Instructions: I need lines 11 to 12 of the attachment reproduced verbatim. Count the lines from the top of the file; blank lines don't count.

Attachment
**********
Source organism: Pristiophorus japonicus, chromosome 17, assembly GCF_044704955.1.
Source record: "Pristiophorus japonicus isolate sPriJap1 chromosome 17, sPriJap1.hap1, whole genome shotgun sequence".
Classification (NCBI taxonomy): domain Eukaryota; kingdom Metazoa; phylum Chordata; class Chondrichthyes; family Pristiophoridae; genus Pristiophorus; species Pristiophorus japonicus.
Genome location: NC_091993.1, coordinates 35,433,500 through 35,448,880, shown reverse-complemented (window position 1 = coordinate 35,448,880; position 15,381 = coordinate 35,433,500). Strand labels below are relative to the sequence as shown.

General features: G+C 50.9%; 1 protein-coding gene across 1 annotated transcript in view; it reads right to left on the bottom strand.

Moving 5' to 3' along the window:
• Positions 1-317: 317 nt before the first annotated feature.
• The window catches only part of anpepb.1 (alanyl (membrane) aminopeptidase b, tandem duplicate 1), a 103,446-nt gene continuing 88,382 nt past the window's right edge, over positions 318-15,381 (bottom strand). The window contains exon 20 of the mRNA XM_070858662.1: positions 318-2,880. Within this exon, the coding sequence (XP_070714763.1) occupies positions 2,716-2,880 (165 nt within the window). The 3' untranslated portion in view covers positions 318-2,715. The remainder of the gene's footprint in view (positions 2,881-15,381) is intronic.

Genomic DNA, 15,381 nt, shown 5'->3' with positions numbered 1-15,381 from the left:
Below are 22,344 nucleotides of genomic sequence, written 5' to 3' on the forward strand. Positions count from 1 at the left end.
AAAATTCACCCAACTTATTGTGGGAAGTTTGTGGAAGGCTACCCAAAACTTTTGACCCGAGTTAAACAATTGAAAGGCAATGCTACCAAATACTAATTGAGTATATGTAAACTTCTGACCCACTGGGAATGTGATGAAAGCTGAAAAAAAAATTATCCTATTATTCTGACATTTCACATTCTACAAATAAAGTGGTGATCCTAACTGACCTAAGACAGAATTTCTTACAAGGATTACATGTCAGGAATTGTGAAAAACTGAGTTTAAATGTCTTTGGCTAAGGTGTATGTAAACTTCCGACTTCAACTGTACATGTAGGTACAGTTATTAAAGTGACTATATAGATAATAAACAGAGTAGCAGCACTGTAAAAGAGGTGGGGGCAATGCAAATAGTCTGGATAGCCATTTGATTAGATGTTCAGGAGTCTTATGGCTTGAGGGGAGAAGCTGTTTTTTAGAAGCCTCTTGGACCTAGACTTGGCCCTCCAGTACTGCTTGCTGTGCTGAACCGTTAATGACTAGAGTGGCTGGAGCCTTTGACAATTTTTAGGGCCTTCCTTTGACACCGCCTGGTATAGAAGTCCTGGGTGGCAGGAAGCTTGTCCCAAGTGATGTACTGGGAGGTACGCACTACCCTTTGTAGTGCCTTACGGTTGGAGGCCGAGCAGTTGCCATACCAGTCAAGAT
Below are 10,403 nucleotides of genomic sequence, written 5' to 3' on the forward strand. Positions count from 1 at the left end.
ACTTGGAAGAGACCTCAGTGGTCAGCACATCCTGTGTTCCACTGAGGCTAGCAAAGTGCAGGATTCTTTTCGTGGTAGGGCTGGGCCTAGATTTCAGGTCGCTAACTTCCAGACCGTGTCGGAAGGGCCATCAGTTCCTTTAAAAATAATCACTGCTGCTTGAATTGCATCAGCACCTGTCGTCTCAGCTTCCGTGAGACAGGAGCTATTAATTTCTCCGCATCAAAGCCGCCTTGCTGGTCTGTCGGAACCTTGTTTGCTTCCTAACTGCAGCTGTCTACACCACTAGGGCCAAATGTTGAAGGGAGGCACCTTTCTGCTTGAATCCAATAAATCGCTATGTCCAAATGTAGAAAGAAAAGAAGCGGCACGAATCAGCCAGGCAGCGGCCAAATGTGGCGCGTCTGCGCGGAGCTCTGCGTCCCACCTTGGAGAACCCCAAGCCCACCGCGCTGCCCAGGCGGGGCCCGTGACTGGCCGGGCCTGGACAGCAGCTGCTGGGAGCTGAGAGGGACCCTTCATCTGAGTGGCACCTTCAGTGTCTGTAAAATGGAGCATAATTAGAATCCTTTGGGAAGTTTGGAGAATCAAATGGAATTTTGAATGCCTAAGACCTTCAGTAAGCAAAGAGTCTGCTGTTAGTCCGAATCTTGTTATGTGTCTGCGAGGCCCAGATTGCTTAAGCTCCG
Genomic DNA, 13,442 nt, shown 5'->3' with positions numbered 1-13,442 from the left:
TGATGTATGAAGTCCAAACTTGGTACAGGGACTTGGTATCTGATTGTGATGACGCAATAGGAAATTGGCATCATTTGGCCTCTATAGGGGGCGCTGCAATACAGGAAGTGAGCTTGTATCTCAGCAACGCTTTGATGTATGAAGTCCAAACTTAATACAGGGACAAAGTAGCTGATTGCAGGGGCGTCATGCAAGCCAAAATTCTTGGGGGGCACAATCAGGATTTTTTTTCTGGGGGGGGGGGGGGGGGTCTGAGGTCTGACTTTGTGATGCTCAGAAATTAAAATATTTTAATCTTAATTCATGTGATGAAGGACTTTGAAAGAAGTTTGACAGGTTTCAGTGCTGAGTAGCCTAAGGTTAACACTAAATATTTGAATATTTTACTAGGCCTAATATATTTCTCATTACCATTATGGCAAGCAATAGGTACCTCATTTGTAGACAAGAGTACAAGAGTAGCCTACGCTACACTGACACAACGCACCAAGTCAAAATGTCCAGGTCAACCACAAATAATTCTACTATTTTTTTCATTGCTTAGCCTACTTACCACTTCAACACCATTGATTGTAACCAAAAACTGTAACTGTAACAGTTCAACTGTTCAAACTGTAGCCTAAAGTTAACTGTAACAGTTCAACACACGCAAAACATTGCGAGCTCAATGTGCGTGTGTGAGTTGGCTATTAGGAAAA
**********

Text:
AAAATTCACCCAACTTATTGTGGGAAGTTTGTGGAAGGCTACCCAAAACTTTTGACCCGAGTTAAACAATTGAAAGGCAATGCTACCAAATACTAATTGAGTATATGTAAACTTCTGACCCACTGGGAATGTGATGAAAGCTGAAAAAAAAATTATCCTATTATTCTGACATTTCACATTCTACAAATAAAGTGGTGATCCTAACTGACCTAAGACAGAATTTCTTACAAGGATTACATGTCAGGAATTGTGAAAAACTGAGTTTAAATGTCTTTGGCTAAGGTGTATGTAAACTTCCGACTTCAACTGTACATGTAGGTACAGTTATTAAAGTGACTATATAGATAATAAACAGAGTAGCAGCACTGTAAAAGAGGTGGGGGCAATGCAAATAGTCTGGATAGCCATTTGATTAGATGTTCAGGAGTCTTATGGCTTGAGGGGAGAAGCTGTTTTTTAGAAGCCTCTTGGACCTAGACTTGGCCCTCCAGTACTGCTTGCTGTGCTGAACCGTTAATGACTAGAGTGGCTGGAGCCTTTGACAATTTTTAGGGCCTTCCTTTGACACCGCCTGGTATAGAAGTCCTGGGTGGCAGGAAGCTTGTCCCAAGTGATGTACTGGGAGGTACGCACTACCCTTTGTAGTGCCTTACGGTTGGAGGCCGAGCAGTTGCCATACCAGTCAAGAT
Below are 10,403 nucleotides of genomic sequence, written 5' to 3' on the forward strand. Positions count from 1 at the left end.